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It is not only history that repeats itself nature does too. For example, the drainage system of the Okavango Delta in Botswana resembles the veins of a leaf. The phenomena that “in one grain of sand you can see the universe” is termed fractal behavior , or self-similarity and its discovery is credited largely to Benoit Mandelbrot. Using this mathematical method to grasp the spatial distribution of different species holds a kind of fascination for scientists. Even now, there is still hot debate around how and to what extent we can use this method to comprehend the spatial distribution of species and macroecological patterns, such as the spatial autocorrelation and the species-area curves. In Volume 89 issue 10 of the journal Ecology, C·I·B scientists Cang Hui and Melodie A. McGeoch have dusted down the debate and pushed the application of fractal techniques in ecology to a new level. They identified two implicit assumptions in the macroecological studies that are related to the inheritance or inertia of the spatial, scaling properties of the system. By doing so, they suggested that “to appropriately relate individual species distributions to community patterns it is clearly necessary to understand patterns of species co-occurrence and to consider the way in which species occupancy patterns change with scale.”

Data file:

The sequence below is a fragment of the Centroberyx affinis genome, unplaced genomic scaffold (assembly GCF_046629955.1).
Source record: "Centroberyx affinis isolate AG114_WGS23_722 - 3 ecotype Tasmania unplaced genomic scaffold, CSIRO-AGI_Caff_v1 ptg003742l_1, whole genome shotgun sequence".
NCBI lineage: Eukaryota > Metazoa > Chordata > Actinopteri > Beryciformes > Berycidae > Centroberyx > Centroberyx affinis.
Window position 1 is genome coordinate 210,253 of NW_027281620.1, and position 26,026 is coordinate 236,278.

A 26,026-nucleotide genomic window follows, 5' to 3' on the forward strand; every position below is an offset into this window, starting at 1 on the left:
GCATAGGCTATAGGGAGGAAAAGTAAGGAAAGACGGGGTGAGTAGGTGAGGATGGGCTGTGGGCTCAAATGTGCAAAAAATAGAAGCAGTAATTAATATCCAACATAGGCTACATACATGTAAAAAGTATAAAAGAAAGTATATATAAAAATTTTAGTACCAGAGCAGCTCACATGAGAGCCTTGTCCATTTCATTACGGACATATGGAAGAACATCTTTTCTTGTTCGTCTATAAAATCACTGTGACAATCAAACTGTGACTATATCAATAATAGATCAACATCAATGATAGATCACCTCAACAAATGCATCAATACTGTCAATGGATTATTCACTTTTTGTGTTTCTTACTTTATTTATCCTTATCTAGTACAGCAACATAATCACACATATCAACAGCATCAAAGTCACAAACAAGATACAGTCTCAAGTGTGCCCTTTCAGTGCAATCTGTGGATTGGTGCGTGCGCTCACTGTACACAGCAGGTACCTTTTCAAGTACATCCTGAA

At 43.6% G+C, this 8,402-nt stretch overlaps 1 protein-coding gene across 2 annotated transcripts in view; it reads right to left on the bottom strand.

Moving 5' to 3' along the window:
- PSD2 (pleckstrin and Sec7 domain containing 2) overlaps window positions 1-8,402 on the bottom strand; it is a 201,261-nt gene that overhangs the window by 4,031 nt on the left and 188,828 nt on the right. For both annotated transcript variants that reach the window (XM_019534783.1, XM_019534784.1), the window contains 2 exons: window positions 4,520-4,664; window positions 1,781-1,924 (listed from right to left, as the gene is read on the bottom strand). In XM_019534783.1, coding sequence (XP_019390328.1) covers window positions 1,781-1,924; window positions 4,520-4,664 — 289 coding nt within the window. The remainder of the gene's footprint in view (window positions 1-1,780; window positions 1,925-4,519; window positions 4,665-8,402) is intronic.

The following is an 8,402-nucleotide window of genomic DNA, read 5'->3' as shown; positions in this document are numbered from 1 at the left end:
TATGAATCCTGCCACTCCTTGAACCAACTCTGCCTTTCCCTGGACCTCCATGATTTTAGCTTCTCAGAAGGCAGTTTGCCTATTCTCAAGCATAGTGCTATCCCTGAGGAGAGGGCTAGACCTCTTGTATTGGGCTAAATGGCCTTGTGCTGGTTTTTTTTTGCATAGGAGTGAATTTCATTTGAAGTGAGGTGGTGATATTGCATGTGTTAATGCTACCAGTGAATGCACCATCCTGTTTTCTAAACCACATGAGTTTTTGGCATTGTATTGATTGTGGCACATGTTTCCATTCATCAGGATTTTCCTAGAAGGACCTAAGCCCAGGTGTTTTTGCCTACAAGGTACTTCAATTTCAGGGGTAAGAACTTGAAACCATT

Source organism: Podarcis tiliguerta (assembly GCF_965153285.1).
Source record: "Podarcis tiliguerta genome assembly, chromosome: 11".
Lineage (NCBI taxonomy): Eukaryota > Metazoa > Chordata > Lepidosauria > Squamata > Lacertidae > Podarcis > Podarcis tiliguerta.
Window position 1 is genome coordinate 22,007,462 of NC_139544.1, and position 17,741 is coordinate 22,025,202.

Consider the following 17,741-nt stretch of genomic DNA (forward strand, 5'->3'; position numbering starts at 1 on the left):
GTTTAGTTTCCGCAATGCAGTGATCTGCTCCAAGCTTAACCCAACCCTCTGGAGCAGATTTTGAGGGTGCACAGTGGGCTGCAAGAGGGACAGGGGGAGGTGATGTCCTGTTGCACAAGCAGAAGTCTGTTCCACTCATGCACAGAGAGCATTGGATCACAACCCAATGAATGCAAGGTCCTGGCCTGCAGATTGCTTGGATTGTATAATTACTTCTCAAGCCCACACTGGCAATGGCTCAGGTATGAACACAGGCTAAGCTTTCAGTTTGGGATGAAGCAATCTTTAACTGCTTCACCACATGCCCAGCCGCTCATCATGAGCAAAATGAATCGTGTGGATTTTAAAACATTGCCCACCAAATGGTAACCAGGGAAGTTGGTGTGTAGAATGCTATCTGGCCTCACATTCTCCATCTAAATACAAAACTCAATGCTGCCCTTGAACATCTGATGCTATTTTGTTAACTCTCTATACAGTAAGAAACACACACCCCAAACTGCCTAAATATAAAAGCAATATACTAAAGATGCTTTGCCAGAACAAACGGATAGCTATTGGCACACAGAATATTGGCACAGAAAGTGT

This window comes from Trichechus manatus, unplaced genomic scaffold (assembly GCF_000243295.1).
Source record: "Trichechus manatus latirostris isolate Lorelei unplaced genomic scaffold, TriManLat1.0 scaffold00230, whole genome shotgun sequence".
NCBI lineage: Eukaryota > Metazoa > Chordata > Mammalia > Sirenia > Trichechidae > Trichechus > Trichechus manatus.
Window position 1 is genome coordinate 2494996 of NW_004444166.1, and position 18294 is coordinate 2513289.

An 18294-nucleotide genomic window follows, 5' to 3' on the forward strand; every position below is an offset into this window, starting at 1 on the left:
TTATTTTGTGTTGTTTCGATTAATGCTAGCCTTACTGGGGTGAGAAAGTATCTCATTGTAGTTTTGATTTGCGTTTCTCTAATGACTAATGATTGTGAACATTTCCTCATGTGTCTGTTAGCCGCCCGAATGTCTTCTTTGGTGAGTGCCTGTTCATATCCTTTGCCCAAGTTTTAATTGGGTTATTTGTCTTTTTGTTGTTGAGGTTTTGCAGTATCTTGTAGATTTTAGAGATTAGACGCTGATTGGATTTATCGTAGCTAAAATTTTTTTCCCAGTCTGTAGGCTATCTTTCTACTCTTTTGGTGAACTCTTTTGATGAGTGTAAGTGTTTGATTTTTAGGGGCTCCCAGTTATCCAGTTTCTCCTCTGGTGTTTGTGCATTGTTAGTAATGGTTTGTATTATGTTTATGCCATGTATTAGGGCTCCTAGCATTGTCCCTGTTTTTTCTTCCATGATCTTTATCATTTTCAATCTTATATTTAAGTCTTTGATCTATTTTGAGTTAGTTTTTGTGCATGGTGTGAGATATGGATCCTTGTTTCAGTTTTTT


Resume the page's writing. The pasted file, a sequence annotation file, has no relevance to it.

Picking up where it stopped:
Find more of this work at the ESA Ecology website: